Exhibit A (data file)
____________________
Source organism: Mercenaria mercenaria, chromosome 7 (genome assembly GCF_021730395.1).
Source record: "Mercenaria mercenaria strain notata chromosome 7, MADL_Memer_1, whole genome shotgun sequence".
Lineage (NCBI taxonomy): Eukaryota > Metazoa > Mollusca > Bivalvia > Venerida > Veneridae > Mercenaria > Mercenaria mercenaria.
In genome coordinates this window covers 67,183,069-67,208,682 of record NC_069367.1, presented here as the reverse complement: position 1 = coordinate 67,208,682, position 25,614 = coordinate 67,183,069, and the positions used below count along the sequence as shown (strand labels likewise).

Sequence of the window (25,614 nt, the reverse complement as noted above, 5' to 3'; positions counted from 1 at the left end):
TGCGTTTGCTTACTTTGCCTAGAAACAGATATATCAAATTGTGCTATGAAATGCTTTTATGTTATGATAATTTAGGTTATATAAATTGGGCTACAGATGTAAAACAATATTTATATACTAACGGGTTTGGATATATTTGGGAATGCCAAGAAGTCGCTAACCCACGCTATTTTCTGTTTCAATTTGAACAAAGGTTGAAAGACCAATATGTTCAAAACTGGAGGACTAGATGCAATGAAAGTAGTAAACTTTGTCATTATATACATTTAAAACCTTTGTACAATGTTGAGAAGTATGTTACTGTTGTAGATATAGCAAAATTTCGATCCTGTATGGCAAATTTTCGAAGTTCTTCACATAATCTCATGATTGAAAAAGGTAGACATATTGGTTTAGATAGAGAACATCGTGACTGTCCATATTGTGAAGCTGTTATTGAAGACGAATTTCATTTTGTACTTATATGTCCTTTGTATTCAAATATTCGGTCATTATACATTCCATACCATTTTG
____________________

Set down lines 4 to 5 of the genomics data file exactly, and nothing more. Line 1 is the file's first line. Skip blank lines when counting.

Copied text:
In genome coordinates this window covers 67,183,069-67,208,682 of record NC_069367.1, presented here as the reverse complement: position 1 = coordinate 67,208,682, position 25,614 = coordinate 67,183,069, and the positions used below count along the sequence as shown (strand labels likewise).

Sequence of the window (25,614 nt, the reverse complement as noted above, 5' to 3'; positions counted from 1 at the left end):